Hours after the Supreme Court gave the green light to President Donald Trump's transgender military ban, Army Staff Sgt. Patricia King was not ready to give up hope.
The ban "gives a false sense of credibility to the inaccurate notion that transgender people are somehow less or less capable than our peers," King told CNN's Brooke Baldwin.
King has served in the military for 20 years, but it was not until recently that she was able to serve openly as a transgender woman.
"Transgender people have been serving in the military for as long as the United States has had a military," King said. "We've done it in silence."
"The problem is that this (ban) stops trans people from being able to bring their best self to work because they're holding something back."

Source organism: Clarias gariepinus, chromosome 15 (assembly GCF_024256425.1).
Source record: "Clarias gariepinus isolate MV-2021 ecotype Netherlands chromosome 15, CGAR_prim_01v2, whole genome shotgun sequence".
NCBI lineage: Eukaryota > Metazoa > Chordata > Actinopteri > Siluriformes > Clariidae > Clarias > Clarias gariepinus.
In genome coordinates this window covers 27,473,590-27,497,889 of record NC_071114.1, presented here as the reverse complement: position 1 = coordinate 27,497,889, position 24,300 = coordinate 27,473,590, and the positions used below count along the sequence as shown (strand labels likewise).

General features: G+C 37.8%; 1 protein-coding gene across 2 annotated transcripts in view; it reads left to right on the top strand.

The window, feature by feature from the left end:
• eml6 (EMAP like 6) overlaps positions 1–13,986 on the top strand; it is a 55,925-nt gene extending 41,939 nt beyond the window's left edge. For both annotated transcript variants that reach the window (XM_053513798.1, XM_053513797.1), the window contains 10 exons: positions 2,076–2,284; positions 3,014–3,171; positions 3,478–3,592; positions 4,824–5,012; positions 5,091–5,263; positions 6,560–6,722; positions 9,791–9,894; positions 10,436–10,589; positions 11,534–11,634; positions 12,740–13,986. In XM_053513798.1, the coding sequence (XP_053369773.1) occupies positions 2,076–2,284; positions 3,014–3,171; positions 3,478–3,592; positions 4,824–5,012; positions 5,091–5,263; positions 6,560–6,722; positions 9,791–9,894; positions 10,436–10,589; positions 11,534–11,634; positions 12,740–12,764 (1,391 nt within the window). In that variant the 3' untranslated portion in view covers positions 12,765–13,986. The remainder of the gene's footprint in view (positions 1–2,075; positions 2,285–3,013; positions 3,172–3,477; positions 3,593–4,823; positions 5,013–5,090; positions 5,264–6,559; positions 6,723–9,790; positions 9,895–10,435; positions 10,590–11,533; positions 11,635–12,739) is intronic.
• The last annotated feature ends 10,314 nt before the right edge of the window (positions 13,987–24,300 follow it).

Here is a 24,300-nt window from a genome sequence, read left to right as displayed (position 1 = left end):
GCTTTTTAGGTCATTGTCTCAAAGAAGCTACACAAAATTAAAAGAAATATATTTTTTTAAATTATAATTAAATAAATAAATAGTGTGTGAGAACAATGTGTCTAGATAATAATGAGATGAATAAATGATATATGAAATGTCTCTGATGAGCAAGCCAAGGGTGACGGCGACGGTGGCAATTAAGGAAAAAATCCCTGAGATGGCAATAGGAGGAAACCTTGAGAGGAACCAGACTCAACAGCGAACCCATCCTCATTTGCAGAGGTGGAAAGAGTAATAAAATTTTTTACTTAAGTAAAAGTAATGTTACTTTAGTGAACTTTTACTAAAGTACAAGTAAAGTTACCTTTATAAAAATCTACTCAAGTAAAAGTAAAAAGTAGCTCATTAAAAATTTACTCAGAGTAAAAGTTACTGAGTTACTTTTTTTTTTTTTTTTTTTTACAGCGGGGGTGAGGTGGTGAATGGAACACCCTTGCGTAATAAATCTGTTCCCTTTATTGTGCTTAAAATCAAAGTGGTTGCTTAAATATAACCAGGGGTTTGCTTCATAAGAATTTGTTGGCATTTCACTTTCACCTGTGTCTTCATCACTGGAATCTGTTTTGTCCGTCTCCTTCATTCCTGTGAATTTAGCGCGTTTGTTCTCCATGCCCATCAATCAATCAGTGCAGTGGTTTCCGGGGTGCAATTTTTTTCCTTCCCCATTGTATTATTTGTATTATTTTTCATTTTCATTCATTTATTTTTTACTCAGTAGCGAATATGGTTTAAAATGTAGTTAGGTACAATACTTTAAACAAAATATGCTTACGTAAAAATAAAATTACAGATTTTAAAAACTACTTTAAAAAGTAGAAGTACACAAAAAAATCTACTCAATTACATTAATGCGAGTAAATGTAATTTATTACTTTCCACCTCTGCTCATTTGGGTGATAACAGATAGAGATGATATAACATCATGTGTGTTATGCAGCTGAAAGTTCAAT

The policy, first announced by the President in July 2017 via Twitter, and later officially releasedby then-Secretary of Defense James Mattis in 2018, blocks individuals who have been diagnosed with a condition known as gender dysphoria from serving with limited exceptions. It also specifies that individuals without the condition can serve, but only if they do so according to the sex they were assigned at birth.